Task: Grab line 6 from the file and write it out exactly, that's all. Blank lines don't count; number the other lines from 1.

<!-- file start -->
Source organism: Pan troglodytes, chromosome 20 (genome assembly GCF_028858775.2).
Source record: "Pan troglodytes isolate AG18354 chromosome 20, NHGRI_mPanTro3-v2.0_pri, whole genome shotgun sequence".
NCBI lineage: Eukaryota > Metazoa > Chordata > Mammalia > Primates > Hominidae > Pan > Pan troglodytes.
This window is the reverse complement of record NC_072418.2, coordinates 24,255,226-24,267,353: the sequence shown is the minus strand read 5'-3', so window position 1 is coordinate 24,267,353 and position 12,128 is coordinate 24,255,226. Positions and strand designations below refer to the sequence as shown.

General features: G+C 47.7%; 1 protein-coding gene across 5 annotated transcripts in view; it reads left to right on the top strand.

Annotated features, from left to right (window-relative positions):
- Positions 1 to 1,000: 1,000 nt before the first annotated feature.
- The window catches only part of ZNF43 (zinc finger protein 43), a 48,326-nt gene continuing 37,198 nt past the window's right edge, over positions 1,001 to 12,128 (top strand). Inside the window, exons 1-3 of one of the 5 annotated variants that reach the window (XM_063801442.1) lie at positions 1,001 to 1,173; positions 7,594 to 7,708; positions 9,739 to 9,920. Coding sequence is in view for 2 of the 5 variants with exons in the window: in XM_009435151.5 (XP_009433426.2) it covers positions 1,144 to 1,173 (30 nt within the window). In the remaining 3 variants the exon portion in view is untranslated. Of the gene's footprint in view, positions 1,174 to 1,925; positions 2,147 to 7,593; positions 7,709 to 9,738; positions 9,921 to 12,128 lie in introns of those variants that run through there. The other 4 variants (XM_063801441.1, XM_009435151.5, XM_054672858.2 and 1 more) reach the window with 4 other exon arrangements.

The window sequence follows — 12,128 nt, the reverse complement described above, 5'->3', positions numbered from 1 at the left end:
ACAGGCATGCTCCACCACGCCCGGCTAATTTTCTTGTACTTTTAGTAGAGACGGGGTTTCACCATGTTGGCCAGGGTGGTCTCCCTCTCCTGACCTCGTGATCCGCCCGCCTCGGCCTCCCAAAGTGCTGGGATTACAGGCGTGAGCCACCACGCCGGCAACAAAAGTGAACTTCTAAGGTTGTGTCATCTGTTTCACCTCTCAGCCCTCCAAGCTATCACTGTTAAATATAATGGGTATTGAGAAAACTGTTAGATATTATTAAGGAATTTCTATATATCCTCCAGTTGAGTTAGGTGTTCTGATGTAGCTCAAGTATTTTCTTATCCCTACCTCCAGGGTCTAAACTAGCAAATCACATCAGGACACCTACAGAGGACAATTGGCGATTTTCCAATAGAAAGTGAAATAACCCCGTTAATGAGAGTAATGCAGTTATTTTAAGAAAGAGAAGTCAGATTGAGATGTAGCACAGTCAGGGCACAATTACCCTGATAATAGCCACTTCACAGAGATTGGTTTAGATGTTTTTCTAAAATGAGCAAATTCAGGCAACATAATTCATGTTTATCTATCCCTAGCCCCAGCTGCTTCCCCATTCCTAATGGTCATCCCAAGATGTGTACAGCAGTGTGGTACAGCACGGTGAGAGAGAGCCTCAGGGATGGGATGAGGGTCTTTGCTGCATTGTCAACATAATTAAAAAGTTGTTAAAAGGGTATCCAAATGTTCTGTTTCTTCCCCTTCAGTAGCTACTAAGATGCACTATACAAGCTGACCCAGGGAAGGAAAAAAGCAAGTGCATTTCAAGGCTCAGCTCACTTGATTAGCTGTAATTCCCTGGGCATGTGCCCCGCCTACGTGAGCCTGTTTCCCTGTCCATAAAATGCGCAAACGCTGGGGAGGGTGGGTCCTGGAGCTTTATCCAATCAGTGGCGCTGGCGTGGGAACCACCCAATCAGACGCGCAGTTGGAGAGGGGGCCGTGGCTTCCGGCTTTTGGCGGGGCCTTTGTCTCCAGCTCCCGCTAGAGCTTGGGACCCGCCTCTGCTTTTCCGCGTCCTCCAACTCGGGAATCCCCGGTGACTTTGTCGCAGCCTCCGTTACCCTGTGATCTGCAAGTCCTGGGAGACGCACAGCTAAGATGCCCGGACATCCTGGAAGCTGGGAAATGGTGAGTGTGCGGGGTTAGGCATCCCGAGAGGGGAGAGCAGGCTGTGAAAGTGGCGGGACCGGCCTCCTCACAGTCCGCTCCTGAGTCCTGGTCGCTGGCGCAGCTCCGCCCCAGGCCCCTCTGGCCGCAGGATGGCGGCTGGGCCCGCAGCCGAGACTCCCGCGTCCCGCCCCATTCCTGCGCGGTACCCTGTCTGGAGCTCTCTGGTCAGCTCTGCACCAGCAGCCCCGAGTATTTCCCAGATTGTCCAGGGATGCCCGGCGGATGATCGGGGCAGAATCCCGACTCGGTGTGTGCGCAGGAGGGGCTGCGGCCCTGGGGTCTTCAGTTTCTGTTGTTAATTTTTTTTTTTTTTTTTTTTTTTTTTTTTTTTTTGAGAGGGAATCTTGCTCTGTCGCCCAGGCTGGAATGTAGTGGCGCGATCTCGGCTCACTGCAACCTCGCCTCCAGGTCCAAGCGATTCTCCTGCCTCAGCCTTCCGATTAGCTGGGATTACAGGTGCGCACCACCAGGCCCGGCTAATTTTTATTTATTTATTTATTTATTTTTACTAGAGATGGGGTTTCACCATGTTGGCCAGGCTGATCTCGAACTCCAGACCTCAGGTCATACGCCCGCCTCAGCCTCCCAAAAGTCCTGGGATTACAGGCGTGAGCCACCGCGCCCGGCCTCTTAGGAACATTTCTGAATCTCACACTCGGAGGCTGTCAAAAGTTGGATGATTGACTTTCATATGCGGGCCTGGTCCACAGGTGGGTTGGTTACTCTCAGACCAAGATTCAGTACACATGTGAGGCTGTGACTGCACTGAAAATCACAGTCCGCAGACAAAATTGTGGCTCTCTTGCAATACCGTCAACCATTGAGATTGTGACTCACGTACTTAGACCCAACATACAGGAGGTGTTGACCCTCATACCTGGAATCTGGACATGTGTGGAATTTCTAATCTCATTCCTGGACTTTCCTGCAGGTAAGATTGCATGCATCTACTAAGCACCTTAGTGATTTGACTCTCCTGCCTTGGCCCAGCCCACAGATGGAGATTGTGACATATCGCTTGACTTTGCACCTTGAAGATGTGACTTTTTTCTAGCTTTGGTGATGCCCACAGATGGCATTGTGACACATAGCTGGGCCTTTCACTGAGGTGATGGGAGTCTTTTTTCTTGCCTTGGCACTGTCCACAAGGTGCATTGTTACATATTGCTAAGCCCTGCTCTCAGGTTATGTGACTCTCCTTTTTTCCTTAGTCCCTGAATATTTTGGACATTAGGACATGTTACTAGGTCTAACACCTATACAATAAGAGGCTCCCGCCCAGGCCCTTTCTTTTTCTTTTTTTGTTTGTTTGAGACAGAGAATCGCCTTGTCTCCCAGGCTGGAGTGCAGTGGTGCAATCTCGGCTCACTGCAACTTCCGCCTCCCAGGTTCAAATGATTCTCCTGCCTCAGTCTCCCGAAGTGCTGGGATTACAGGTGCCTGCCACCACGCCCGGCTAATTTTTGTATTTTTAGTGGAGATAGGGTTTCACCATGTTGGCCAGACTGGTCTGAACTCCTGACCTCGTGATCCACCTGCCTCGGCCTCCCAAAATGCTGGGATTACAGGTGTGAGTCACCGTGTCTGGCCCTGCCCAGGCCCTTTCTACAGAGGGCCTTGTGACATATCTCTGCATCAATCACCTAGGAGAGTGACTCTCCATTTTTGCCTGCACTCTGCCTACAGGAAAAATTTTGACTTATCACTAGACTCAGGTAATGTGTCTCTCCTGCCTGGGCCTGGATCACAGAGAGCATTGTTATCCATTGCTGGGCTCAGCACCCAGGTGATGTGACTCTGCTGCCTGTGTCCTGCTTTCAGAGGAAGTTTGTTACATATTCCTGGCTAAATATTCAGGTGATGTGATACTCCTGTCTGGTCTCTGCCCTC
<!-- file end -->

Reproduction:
Annotated features, from left to right (window-relative positions):